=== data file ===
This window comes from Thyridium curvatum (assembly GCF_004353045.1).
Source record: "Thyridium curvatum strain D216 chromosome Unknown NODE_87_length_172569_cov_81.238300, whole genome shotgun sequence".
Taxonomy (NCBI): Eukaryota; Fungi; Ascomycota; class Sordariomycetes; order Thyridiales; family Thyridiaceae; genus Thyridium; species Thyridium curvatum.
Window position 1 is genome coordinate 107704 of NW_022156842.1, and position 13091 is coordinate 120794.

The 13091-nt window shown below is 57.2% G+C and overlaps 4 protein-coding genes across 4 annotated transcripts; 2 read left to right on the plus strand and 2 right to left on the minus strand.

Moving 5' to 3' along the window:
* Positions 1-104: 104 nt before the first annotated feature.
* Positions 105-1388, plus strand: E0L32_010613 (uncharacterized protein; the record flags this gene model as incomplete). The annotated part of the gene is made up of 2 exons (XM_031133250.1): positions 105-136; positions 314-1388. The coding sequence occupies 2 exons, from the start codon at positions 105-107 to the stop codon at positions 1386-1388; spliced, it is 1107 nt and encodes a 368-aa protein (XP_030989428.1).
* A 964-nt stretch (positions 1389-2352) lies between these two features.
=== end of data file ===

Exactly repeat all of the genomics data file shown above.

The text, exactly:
This window comes from Thyridium curvatum (assembly GCF_004353045.1).
Source record: "Thyridium curvatum strain D216 chromosome Unknown NODE_87_length_172569_cov_81.238300, whole genome shotgun sequence".
Taxonomy (NCBI): Eukaryota; Fungi; Ascomycota; class Sordariomycetes; order Thyridiales; family Thyridiaceae; genus Thyridium; species Thyridium curvatum.
Window position 1 is genome coordinate 107704 of NW_022156842.1, and position 13091 is coordinate 120794.

The 13091-nt window shown below is 57.2% G+C and overlaps 4 protein-coding genes across 4 annotated transcripts; 2 read left to right on the plus strand and 2 right to left on the minus strand.

Moving 5' to 3' along the window:
* Positions 1-104: 104 nt before the first annotated feature.
* Positions 105-1388, plus strand: E0L32_010613 (uncharacterized protein; the record flags this gene model as incomplete). The annotated part of the gene is made up of 2 exons (XM_031133250.1): positions 105-136; positions 314-1388. The coding sequence occupies 2 exons, from the start codon at positions 105-107 to the stop codon at positions 1386-1388; spliced, it is 1107 nt and encodes a 368-aa protein (XP_030989428.1).
* A 964-nt stretch (positions 1389-2352) lies between these two features.